In the Nature Aquarium, various layout patterns are created by selectively using natural materials like rocks and riftwood, as seen in the rock-based iwagumi layouts and other aquascapes with stunning driftwood presented in past issues of
this magazine. And new materials have created the opportunities for
new layout patterns.
For example, river rocks and petrified wood used to be the main
staples of early iwagumi layouts. The introduction of mountain rocks
such as Manten-seki and Seiryu-seki (now called Ryuo-seki) made it
possible to produce more wild or dramatic expressions and changed
the impression of iwagumi layouts greatly.
As for driftwood, the softer reddish brown Malaysian variety was
most commonly used in the past. The driftwood with finer branches
found in the Amazon and other tropical regions widened the range
of expression greatly for driftwood-based layouts. Fine branching
driftwood tends to be darker in color and renders a natural
impression to a layout all on its own. Arranging the pieces in a radial
pattern can produce a dramatic layout, and it is suitable for an open-top aquarium in which the tips of the driftwood protrude from the
Availability of Materials
The production of a Nature Aquarium layout begins with the selection
and combination of layout materials such as these rocks and pieces of
driftwood. The materials that can be used in a layout depend on the
country and region in which one lives. Although the aforementioned
materials commonly used in Nature Aquariums are easy to obtain
in Japan, it may not be as easy to find them in other countries. This
does not mean that a layout cannot be produced, however, as you can
produce a layout using the materials available to you.
Many aquatic plant layouts are submitted to the annual International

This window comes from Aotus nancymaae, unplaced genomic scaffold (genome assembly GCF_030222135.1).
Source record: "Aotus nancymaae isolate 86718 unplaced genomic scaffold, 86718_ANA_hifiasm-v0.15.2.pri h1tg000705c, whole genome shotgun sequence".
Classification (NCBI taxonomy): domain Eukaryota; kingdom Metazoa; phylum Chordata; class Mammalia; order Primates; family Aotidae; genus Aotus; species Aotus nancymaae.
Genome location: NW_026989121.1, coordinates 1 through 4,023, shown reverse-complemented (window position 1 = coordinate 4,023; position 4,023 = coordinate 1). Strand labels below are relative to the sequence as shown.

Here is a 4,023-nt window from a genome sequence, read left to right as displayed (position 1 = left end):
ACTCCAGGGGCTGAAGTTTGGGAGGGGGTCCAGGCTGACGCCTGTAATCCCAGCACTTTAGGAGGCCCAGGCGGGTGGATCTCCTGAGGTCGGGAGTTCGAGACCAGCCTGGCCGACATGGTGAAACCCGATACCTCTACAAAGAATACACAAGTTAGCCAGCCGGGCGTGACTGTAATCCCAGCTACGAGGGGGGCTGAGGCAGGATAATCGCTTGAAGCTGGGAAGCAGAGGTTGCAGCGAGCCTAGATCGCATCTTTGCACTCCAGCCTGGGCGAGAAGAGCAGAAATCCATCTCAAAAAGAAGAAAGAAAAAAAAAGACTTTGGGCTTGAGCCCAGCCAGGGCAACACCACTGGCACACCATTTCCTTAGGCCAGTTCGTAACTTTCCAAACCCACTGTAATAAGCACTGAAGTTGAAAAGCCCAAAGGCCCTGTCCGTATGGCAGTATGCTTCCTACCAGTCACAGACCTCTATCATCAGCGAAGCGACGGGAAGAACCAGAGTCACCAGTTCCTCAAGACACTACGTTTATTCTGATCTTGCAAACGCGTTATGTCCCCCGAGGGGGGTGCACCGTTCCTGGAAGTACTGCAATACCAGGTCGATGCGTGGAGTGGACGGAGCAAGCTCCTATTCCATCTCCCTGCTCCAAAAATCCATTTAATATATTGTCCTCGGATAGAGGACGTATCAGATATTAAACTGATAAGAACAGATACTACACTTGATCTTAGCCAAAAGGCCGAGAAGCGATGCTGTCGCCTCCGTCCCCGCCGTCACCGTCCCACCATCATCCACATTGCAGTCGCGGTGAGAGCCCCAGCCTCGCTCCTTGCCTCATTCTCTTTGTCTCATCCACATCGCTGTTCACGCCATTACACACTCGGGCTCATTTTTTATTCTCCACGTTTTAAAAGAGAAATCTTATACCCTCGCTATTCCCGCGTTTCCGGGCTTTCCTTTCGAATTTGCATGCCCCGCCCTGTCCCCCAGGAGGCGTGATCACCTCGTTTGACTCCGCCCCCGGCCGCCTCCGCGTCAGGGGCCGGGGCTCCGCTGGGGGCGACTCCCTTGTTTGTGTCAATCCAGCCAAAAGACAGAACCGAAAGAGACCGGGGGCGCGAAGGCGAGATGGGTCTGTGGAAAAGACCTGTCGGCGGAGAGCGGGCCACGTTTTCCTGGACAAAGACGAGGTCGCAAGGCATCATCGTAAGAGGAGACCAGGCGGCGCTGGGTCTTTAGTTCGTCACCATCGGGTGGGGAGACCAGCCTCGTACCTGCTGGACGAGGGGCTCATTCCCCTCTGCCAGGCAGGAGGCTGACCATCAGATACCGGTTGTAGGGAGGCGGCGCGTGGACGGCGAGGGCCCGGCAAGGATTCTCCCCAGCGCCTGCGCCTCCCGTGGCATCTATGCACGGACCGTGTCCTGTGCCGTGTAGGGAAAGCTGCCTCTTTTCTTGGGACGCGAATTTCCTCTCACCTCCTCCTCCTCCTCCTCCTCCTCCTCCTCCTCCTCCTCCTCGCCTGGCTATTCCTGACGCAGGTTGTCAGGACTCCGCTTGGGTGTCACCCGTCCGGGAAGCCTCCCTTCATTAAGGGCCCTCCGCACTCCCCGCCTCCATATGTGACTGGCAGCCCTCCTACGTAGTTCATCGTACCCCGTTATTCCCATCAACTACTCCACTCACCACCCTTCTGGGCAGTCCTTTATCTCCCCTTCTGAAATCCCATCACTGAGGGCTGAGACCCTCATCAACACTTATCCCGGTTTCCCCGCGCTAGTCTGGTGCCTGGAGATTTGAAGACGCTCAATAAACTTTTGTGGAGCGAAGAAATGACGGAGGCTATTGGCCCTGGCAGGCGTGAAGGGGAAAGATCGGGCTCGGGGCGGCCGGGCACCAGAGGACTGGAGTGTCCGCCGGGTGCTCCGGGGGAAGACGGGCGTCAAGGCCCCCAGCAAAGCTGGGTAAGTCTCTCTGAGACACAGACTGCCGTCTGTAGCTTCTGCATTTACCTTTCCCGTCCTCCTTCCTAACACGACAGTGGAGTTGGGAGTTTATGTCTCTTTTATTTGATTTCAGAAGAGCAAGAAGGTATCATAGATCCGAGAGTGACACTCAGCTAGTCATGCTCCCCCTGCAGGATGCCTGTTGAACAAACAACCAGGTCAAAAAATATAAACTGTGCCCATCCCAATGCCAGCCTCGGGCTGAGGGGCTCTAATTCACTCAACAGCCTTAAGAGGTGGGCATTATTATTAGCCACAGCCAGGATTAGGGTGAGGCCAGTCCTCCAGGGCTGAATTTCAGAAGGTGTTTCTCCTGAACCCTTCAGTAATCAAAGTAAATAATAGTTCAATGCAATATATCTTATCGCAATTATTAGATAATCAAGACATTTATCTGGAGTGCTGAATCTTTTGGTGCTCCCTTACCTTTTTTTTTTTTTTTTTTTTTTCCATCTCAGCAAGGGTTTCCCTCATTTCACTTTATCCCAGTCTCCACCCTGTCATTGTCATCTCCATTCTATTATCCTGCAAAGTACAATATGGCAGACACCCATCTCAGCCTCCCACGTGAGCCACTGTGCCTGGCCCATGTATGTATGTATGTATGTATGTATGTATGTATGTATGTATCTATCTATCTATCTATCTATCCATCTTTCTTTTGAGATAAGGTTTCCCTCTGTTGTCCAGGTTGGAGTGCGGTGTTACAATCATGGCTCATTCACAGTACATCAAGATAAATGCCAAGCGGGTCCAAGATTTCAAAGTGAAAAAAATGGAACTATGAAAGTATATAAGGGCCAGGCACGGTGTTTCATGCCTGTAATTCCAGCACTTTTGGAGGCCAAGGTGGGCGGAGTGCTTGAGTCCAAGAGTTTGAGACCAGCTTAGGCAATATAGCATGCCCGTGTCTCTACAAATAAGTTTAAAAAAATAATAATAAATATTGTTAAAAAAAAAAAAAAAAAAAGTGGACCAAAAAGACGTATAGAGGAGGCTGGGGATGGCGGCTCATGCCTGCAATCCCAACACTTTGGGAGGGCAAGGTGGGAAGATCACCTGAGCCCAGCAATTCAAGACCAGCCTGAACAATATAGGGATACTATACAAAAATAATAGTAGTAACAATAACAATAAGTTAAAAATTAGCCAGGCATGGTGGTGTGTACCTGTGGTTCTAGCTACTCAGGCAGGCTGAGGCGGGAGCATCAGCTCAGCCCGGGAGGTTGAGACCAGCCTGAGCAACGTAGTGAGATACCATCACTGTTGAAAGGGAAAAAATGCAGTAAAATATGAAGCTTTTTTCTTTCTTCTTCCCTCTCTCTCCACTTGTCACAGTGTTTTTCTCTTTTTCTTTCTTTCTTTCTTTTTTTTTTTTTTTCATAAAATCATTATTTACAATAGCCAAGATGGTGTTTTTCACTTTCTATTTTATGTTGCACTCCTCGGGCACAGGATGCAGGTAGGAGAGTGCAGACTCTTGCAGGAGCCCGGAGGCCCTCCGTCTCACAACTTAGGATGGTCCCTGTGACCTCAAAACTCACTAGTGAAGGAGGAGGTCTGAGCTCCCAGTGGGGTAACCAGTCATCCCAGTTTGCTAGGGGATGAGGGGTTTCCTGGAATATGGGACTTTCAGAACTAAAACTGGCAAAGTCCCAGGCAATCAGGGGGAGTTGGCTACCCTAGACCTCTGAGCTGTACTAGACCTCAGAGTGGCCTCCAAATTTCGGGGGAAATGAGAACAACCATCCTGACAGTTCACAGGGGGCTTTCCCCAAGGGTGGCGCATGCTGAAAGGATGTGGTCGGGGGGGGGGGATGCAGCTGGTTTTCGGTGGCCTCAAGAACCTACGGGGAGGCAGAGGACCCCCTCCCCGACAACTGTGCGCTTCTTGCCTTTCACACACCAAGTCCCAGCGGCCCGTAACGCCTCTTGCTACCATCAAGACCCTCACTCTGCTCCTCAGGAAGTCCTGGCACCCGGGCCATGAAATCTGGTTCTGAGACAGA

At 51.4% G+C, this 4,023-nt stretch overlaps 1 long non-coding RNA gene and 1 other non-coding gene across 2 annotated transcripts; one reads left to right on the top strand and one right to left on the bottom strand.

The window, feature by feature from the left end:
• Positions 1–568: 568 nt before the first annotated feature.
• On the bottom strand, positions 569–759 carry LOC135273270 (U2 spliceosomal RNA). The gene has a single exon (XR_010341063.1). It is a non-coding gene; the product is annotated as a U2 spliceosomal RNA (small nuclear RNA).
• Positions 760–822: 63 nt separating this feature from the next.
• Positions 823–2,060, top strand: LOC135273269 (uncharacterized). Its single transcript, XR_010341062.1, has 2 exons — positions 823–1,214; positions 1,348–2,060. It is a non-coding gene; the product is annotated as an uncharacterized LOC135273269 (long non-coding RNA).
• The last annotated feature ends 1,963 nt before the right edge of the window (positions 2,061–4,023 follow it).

Aquatic Plants Layout Contest from all over the world, and the Grand
Prix winner—as well as all the other top-ranking layout designers—
always uses outstanding materials. Some of these prize-winning
layouts are made using materials that are only found in the countries
in which they were created.
You can increase the flexibility of your expression and create a
work with a novel impression by using easily obtainable materials
rather than trying to use materials of limited availability, the shape
and size of which can be of limited variety. Although natural shapes
and textures are important features for the materials commonly used
in the Nature Aquarium, the availability of the materials in various
sizes and large quantities is also especially important, as one should
select them according to the size of the aquarium and the image the
aquascaper has in mind for the expression of the layout.
And there are also other considerations to keep in mind. For
example, one of the reasons that petrified wood is no longer used very
often is that it is difficult to create a change in a layout with it, as it
is limited in size and shape. And then there is also the water quality
issue—petrified wood tends to raise the general hardness of water.
Here are some important points for selecting each layout material:
Thinly branched driftwood is a layout
material with a wide range of expression.
This layout utilizes the natural texture of the
driftwood to create a dramatic impression.
To find an easy-to-use material in your own environment is one of
the joys of aquatic plant layout, and rocks are layout materials that are
easily obtainable anywhere in the world. I am sure that many of you
have used a rock that you picked up yourself in an aquarium.
When you consider rocks as a layout material, try to select rocks of
consistent texture and color. Especially in the case of an iwagumi layout,
the layout appears unnatural if the texture and color of the rocks are